A new wave of prosecutions by Thai authorities has led to more activists being charged under the nation’s harsh lèse-majesté law. According to Prachatai, between December 8 and 16, law enforcement authorities have charged 14 people with “insulting” the monarchy. This is on top of the 17 people who were charged for lèse-majesté in a previous wave of crackdown on protesters.
Among those charged under Section 112, which deals with supposed insults to the royal family, includes a 16-year-old boy. The reasons for the charges range from a social media post to participating in a satirical fashion show, all with the supposed intent of “mocking” or “insulting” the monarchy. Section 112 is among the harshest laws prosecuting criticisms of a monarchy, carrying a maximum punishment of 15 years jail time.
Two of those charged, including a 16-year-old whose name is withheld, were seen participating in a parody fashion show in Bangkok, wearing traditional costumes resembling the king and the queen. Among the two is a 23-year-old, Jatuporn Sae-ung, who was seen wearing a pink dress like the queen, with protesters greeting her with chants of “Long Live Her Majesty.” Jatuporn addressed the press on Thursday, December 17, wearing another costume in defiance of the charges pressed against her.
Actress Inthira Charoenpura and a medical professional, Natthathida Meewangpla, have been charged for their participation in the protests outside the royal barracks. Natthathida has previously been charged under Section 112 in 2015, and was also implicated under terrorism charges, after she stood as a witness in a 2010 massacre of six pro-democracy protesters at the Wat Pathum Wanaram temple by military forces.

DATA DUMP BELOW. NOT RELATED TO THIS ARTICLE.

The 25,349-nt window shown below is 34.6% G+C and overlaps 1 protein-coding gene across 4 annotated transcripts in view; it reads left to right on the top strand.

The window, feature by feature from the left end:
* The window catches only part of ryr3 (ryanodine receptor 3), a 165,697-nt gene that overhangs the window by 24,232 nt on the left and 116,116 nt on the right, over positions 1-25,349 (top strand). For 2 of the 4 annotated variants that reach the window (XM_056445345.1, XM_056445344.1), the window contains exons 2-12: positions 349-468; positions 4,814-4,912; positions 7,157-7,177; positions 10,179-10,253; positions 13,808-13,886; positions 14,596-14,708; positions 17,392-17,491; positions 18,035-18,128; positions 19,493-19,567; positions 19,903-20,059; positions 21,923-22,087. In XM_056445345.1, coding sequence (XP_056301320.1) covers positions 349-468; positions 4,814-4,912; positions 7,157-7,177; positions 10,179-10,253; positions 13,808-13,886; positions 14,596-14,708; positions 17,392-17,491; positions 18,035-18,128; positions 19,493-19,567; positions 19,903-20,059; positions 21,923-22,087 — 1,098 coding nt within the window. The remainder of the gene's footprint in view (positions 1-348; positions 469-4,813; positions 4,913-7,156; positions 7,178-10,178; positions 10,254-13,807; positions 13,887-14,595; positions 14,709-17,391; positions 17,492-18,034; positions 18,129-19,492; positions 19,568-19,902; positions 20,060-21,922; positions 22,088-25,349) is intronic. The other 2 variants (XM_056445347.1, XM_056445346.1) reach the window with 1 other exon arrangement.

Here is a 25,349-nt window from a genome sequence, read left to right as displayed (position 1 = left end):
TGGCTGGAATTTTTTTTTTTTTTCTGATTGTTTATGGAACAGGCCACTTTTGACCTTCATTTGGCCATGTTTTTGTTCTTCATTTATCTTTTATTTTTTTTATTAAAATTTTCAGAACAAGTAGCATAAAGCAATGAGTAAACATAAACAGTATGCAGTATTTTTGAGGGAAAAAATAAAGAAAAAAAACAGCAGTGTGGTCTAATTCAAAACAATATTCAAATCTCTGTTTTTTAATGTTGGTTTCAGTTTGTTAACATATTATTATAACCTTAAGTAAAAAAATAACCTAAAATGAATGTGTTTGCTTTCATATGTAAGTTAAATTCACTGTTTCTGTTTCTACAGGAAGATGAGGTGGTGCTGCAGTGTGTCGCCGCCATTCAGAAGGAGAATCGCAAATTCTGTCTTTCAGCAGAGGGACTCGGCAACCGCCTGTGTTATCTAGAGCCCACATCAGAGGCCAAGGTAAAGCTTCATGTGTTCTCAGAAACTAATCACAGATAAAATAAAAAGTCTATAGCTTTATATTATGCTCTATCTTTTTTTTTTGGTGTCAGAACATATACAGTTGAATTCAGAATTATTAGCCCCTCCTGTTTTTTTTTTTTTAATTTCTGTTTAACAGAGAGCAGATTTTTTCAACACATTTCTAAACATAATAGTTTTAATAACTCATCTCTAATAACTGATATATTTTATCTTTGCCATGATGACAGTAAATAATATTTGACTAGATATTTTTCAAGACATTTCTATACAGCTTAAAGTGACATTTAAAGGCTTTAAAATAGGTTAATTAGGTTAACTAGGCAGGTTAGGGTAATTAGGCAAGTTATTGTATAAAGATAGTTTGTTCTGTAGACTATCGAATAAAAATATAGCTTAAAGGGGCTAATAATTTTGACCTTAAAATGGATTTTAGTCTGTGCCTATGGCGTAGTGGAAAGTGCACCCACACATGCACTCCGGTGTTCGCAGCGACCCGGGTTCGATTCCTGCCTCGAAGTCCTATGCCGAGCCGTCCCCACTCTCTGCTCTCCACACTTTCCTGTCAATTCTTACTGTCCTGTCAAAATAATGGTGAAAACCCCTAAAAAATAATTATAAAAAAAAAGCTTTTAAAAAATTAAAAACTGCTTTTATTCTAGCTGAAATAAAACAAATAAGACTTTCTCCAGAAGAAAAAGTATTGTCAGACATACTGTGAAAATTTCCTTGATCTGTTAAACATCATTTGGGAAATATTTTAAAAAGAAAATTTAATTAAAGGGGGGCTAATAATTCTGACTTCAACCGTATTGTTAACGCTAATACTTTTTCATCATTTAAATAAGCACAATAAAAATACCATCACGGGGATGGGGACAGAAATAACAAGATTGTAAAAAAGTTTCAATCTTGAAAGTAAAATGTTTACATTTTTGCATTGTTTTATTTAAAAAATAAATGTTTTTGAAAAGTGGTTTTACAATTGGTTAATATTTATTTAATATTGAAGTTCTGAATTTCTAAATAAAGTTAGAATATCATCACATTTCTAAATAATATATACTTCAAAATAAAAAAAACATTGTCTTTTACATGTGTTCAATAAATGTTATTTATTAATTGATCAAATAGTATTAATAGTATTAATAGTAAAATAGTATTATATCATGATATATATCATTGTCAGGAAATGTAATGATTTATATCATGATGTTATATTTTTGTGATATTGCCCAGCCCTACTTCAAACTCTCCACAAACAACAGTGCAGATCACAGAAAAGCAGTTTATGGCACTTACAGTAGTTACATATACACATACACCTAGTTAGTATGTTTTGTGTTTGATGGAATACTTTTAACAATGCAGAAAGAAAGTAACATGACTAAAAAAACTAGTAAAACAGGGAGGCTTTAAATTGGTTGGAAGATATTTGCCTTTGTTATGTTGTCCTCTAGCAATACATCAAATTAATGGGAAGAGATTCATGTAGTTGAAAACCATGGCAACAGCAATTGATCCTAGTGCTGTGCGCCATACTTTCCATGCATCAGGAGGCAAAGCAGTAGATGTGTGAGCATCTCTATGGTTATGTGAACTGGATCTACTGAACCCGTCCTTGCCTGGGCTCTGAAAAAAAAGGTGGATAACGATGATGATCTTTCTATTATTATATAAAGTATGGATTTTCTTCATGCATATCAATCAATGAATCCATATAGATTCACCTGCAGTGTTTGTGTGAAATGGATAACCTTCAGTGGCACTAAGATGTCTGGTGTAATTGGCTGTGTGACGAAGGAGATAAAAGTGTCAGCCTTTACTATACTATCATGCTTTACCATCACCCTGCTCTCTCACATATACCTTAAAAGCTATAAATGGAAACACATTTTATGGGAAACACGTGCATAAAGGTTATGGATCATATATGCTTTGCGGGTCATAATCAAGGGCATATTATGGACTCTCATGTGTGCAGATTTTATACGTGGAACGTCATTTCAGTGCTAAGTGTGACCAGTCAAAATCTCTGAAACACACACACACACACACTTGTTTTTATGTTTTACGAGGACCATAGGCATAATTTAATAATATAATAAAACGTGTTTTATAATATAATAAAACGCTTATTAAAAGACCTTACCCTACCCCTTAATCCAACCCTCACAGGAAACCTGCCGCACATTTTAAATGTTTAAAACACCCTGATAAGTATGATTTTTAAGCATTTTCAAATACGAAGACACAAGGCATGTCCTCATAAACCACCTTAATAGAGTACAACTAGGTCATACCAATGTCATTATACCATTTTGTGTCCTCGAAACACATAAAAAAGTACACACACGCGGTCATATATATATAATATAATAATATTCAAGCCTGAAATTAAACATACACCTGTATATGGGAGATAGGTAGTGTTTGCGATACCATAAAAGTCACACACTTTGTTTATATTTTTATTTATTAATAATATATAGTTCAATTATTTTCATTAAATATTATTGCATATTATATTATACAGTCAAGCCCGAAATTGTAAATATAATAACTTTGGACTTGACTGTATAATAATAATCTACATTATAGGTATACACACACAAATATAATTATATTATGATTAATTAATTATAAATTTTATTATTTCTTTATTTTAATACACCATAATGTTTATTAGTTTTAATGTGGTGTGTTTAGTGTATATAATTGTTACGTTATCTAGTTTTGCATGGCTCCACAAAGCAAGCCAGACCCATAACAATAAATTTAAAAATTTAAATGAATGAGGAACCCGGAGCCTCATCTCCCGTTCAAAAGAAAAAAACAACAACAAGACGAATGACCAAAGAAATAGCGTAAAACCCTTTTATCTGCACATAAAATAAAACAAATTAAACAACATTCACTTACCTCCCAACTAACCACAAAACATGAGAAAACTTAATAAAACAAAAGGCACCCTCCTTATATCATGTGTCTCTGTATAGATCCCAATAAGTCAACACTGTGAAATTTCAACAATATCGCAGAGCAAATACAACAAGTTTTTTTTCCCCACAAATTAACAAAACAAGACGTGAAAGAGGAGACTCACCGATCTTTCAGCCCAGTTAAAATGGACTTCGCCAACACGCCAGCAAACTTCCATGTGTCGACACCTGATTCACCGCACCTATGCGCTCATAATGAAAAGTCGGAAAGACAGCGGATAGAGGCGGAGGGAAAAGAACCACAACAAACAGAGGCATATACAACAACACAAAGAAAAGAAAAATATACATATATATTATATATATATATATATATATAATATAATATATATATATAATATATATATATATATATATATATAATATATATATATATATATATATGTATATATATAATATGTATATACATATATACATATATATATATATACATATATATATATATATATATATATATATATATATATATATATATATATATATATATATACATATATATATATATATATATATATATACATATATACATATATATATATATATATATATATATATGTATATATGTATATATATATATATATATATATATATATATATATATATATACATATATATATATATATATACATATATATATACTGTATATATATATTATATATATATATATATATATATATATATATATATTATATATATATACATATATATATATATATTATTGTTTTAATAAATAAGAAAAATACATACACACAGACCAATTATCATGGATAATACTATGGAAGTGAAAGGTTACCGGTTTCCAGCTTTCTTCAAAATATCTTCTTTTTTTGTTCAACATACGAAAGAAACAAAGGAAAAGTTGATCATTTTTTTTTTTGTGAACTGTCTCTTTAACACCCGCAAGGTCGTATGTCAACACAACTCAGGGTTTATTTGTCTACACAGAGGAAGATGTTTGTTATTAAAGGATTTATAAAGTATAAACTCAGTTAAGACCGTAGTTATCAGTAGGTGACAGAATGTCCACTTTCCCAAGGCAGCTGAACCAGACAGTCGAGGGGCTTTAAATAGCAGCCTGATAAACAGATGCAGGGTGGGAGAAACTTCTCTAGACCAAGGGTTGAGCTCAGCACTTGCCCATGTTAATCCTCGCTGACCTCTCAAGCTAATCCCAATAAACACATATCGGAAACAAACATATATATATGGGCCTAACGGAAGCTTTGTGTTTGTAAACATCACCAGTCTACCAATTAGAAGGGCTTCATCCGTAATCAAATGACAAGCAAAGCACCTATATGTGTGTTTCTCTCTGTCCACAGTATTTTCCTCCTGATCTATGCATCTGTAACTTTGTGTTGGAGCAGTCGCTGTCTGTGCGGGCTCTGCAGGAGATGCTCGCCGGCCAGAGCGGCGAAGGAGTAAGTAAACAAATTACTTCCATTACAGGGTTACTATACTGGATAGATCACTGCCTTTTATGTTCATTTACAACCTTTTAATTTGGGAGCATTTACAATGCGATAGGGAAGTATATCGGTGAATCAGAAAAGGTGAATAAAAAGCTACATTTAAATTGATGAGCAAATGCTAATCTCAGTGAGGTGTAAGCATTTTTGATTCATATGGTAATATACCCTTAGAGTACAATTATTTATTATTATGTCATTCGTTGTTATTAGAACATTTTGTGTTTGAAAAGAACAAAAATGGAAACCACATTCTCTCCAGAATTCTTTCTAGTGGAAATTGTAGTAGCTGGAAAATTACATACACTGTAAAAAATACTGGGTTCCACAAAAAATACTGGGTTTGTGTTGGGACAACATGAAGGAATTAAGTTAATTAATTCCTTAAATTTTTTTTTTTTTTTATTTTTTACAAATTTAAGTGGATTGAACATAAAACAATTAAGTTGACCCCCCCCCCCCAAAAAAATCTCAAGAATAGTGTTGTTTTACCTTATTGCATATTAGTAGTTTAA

Anon Nampa, another lèse-majesté accused, and a prominent face of the protests was charged for publishing a letter calling for the resignation of the prime minister Prayut Chan-o-cha and reforms in the monarchy. Anon is also facing seven other charges, over allegations of supposed cyber-crimes.
The authorities are yet to issue any arrest warrants for those charged under section 112. In earlier instances, those arrested under the law were often denied bail and spent months together in prison without a trial. Nevertheless, summons are being issued to the accused, 24 of whom have so far reported to the police stations to hear the charges against them.
For over five months now, protests have been raging across Thailand demanding a return to democracy, a new constitution and extensive reforms to the powers and privileges to the monarchy. Supanut Boonsod, a lawyer working with the Thai Lawyers for Human Rights (TLHR), told Prachatai that charges of lèse-majesté are being used again by the government to stop criticism of itself and the monarchy, with an intent to end the protests. Recently, pro-royalists and pro-military parliamentarians have also taken to instigating their supporters to make use of section 112 against protesters.